The unanimity, which had welcomed the Daladier cabinet on 10 April 1938, did not last long: already on 22 August the government decision to repeal one of the achievements of the Popular Front, the 40-hour working week, resulted in the resignation of the two ministers socialists, who were part of the cabinet in a personal capacity, Fr. Ramadier and LO Frossard.
This was, at the same time, cause and effect of the profound division of the public spirit, in which the socio-economic problem and the international problem, implying the rearmament and a more decisive policy of France, came to intersect in an inextricable and contradictory tangle., ensuring that, in the face of the worsening of the diplomatic situation, France would still remain stuck in a retrospective controversy, a slave to the moods aroused by the elections of 1936 and – in large areas of its public opinion – suffered the charm of the mirage hence so much part of European conservatism was taken, which saw in Hitler the advanced sentinel against the Bolshevik danger. It is therefore not surprising that, after recalling some classes of the reserve (September 24, 1938), Daladier, in Munich,
According to PHYSICSCAT, the Munich conference aggravates the split in public opinion but, at the same time, contains within itself, due to the contrast between the defenders and critics of the agreement, outside and above the traditional divisions, the possibility of a new classification and a new orientation of public opinion. However, neither the Right nor the Left fraction were able to reach an agreement, contributing not a little to the maintenance of the split the economic-financial policy undertaken, immediately after Munich, by Daladier and carried out by the Minister of Finance P. Reynaud in a clearly deflationary sense, aimed at nullifying the previous Blumian policy of increasing the purchasing power of the working class.
On the international level, meanwhile, the Daladier cabinet, while beginning, but weakly, the rearmament of France, tries to build on the Munich agreement, considering it as definitive for the European order and conveying all its attention to the metropolitan and colonial sector (policy of repli impérial). Thus, while a Bonnet-von Ribbentrop declaration (Paris, December 6, 1938) based on the commitment to develop peaceful relations and on the recognition of the definitiveness of the Franco-German border achieves a notable relaxation in relations with Germany, the anti-French demonstration of 30 November at the Italian Chamber and the subsequent denunciation of the agreement concluded with P. Laval on 7 January 1935 determine a clear stiffening in the French government, which culminated in the demonstration tour made by President Daladier at the beginning of 1939 in Corsica and Africa of the North.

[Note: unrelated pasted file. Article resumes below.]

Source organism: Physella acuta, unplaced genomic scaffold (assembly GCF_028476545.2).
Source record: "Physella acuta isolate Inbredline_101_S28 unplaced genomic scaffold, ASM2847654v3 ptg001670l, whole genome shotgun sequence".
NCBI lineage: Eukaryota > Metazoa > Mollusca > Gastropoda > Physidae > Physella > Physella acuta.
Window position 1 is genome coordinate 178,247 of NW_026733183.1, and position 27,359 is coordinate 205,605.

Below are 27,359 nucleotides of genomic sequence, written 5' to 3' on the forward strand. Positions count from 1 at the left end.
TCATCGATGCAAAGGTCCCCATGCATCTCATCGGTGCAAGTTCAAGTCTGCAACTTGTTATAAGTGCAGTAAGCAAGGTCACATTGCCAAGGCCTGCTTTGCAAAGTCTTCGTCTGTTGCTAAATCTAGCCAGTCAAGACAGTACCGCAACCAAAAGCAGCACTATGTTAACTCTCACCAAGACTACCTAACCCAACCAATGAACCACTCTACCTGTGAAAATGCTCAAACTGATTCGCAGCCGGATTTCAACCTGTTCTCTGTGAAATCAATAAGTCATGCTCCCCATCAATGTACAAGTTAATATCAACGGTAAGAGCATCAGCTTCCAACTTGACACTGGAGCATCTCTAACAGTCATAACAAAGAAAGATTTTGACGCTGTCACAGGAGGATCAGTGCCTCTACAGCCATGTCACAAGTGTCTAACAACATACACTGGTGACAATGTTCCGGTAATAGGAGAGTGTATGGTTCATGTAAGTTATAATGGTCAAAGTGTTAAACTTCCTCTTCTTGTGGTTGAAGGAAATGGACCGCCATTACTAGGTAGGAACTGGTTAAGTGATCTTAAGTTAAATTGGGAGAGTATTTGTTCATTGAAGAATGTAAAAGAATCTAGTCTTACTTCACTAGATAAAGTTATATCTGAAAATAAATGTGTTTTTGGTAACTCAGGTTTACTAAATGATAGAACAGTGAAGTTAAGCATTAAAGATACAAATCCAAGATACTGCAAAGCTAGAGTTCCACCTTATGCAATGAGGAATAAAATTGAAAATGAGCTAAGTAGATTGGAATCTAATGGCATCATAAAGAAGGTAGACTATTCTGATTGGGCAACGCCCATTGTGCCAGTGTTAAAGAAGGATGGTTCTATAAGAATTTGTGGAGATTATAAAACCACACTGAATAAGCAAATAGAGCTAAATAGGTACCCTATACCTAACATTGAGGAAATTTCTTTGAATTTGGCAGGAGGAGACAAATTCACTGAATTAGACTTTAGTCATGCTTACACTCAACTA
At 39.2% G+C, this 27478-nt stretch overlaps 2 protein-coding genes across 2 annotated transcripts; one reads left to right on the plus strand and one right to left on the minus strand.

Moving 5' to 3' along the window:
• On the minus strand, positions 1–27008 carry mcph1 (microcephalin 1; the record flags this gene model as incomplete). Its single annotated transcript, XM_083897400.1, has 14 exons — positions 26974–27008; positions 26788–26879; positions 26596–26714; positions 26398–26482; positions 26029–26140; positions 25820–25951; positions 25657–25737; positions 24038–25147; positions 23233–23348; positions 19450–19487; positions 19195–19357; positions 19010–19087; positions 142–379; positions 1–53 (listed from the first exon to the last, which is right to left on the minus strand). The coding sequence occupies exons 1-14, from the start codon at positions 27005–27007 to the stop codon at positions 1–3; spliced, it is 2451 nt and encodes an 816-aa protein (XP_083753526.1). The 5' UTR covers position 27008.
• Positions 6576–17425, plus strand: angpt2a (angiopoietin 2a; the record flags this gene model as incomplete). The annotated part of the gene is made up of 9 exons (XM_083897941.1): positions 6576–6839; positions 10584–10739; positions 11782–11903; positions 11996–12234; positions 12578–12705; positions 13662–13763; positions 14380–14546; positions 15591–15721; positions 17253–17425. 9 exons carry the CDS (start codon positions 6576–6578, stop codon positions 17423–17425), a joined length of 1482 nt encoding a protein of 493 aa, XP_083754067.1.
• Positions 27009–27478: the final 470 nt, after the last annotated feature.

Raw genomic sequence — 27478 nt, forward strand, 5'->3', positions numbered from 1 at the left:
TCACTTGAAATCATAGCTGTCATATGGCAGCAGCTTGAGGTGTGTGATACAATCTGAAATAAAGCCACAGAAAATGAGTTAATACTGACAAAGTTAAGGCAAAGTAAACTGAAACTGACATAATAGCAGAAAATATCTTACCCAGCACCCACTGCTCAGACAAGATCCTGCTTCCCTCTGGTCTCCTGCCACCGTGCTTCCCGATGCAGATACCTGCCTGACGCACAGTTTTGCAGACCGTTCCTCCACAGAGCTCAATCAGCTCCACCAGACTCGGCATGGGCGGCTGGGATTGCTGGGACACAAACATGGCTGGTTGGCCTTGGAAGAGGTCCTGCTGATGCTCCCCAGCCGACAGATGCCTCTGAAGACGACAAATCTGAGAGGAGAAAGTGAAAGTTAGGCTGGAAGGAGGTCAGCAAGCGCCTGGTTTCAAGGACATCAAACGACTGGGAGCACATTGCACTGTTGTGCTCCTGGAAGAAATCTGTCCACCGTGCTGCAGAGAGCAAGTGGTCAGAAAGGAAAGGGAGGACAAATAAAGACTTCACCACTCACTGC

This energy, perhaps only apparent because to his jamais Daladier also combines, or fails to restrain, the activity of his foreign minister who wants a detente with Italy (already prepared since his arrival in Rome, in October 1938, of the new ambassador François Poncet), earned the government a certain popularity, which it took advantage of to openly support and make the re-election as president of the republic of Albert Lebrun triumph (April 5, 1939), thus making the maneuvers of P Laval intended to have Fernand Bouisson elected to the high office, who would certainly reopen the doors of the presidency of the council to him.
The intermational situation, however, worsened: on March 15, 1939, Hitler proclaimed his protectorate over Bohemia and, at the same time, raised the Polish question, while at Wilhelmstrasse an obscure official refuted the protest note of Ambassador R. Coulondre, inferring from the declaration of 6 December a commitment by France to take no interest in the rest of Europe. But the changed attitude of the English conservatives facilitates the French government in its attempt to react: on 21 March Lebrun returns to London the visit made by the English sovereigns the previous year and the following day an exchange of notes from the two governments affirms the commitment of mutual assistance in the event of aggression. A whole series of diplomatic acts is now taking place: already on February 25, with the Bérard-Jordana agreement, followed by the sending of Ph. Pétain to Madrid as ambassador, the French government liquidated the aftermath of the Spanish affair; on 13 April it unilaterally gives its guarantee to Romania and Greece and reaffirms the validity of the Polish alliance; June 23 is the turn of a Franco-Turkish declaration of mutual assistance in the event of an aggression leading to war in the Mediterranean: later, it is followed by a protocol involving the return of the Alexandretta sangiaccato to Turkey.
All these pacts, however, in order to be truly efficient, need a corollary: the resurrection, with the inclusion of England, of the 1935 Franco-Soviet stillborn pact: at the British request, some steps are taken as early as March, and on June 15, conversations officially open in Moscow, where the Franco-British military missions arrive on August 11. This time, Franco-British diplomacy – poorly served at the Quai d’Orsay by Bonnet himself and by the secretary general A. Léger – fails completely: on August 19, the USSR signs, instead, a trade agreement with Germany and, four days later, a ten-year non-aggression pact.